College of Arts & Sciences News

Monday, June 1, 2020 - 9:52pm
Two Kent State University students, in the College of Arts and Sciences, were among 62 students from 50 different U.S. universities recently selected for funding by the Department of Energy’s Office of Science Graduate Student Research (SCGSR) Program.  
Friday, May 29, 2020 - 1:59pm
International project to study COVID-19’s impact on the UK’s LGBTQ+ population announced.
Thursday, May 28, 2020 - 11:43am
The medical and science communities are always seeking new ways to study and monitor organs and common diseases to improve human health and quality of life.   While there is a seemingly endless need for versatile, low-cost, yet highly sensitive biochemical sensor devices, there a...
Tuesday, May 26, 2020 - 2:00pm
Yingfei Jiang, a College of Arts and Science graduate student in the Chemical Physics program and the Advanced Materials and Liquid Crystal Institute at Kent State University, and his advisor Deng-Ke Yang, Ph.D., a professor in the Department of Physics, have invented the first e...
Friday, May 15, 2020 - 10:54am
Dr. Joseph D. Ortiz, a professor in the College of Arts and Sciences’ Department of Geology at Kent State University, was part of an international team of researchers that co-authored an article about a deadly tsunami that occurred about 1,000 years ago in Tanzania. The study sug...
Monday, May 11, 2020 - 9:56am
On February 29, 2020, the History Department at Kent State University hosted a research symposium entitled, “The May 4th Event and New Directions in Scholarship on the Vietnam War.” The symposium, as organized by History professors Kevin Adams, Ann Heiss, and Shane Strate, had tw...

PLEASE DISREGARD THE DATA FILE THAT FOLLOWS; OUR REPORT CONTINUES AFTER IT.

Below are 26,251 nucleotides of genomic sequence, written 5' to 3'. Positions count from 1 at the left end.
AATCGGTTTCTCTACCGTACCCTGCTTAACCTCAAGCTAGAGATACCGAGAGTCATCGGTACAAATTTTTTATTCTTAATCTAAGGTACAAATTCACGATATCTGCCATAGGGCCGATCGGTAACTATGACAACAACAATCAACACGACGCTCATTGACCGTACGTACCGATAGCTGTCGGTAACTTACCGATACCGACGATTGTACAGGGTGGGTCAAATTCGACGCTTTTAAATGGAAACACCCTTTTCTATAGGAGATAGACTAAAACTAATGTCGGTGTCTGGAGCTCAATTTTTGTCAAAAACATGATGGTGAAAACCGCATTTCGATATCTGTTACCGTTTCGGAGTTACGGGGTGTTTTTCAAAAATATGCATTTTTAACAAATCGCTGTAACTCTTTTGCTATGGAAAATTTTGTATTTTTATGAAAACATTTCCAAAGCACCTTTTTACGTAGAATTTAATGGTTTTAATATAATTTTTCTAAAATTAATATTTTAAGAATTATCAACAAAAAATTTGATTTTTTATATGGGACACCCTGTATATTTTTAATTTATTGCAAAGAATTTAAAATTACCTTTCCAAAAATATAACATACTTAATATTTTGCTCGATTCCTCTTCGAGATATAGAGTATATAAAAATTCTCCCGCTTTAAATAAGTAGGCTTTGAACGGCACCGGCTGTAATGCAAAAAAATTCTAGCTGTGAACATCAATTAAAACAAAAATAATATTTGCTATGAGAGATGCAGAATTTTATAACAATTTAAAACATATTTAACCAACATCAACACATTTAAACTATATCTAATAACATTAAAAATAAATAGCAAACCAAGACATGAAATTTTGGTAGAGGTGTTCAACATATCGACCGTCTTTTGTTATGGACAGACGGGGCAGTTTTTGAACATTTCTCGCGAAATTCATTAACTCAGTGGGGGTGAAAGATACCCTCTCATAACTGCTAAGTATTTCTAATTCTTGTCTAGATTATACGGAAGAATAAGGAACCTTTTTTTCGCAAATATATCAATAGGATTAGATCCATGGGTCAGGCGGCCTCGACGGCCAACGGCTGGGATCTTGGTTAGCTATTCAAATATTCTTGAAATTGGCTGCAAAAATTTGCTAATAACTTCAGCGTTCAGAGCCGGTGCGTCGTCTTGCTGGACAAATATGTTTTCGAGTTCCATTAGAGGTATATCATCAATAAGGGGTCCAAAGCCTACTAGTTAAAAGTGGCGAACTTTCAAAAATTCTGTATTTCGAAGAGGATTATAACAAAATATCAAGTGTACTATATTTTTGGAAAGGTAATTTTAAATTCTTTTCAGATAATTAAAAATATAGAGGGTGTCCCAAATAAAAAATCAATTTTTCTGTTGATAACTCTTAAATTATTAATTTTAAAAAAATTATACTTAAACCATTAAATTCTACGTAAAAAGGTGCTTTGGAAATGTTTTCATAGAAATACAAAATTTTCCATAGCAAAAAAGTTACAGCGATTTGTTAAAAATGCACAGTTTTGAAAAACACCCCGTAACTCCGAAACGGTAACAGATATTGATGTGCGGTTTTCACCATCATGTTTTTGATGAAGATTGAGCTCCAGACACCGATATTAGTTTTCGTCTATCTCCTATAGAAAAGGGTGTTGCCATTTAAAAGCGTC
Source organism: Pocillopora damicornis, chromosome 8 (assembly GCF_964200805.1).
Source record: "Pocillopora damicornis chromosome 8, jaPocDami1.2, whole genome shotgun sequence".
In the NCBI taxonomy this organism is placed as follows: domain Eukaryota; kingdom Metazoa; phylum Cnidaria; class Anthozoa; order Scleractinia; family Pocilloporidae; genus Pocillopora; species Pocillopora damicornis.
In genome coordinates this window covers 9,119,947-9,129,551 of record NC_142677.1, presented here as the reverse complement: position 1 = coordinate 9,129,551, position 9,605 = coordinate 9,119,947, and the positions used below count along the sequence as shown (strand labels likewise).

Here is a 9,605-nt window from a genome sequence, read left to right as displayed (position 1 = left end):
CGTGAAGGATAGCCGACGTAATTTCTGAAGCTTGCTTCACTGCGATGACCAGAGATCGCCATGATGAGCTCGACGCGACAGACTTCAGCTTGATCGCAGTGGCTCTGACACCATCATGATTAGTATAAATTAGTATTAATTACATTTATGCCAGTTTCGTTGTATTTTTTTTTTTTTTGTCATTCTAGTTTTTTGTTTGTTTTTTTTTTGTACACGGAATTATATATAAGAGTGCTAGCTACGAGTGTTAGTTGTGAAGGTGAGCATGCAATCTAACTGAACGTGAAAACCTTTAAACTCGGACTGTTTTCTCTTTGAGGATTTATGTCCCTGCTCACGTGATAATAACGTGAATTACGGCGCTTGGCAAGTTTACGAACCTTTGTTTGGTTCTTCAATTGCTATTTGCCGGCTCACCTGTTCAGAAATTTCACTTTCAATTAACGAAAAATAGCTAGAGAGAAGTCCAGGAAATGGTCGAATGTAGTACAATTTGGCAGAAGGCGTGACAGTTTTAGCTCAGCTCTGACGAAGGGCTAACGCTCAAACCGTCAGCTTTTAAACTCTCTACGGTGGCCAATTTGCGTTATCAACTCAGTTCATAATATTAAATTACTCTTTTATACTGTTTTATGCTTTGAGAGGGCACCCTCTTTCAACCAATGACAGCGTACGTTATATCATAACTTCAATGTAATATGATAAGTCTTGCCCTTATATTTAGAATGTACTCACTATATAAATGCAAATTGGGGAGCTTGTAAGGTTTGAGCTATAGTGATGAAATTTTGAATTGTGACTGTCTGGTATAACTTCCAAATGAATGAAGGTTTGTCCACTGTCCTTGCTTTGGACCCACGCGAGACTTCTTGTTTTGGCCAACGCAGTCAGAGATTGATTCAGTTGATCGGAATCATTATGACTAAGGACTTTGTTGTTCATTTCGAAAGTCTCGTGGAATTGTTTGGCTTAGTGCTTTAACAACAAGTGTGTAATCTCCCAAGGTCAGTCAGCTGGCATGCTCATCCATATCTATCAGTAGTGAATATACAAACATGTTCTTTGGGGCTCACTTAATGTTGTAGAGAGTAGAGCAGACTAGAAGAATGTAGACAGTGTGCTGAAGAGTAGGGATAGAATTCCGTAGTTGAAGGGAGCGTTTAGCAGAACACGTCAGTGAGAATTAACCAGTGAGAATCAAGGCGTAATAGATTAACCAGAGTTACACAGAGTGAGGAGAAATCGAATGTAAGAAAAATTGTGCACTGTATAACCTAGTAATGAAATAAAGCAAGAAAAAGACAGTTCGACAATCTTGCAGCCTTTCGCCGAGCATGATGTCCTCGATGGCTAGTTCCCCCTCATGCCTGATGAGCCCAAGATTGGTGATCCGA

Wednesday, May 6, 2020 - 6:51pm
Joseph D. Ortiz, Ph.D., professor and assistant chair in the College of Arts and Sciences’ Department of Geology at Kent State University, recently authored a “News and Views” article in Nature Geoscience that discusses research carried out by another research team that reassesse...
Thursday, April 30, 2020 - 5:57pm
Have you ever seen the “nasty green slime” – properly known as a harmful algal bloom, or HAB in Lake Erie? Remember the July 31, 2014 “Do Not Drink/Do Not Boil” public health warning messages in Toledo? Tests revealed that the algae was producing microcystin, a sometimes deadly l...
Wednesday, April 29, 2020 - 11:25am
There is a very good chance that technology, incubated at Kent State University, could play an integral role in improving NASA astronauts’ performance on the next space missions to the moon and Mars.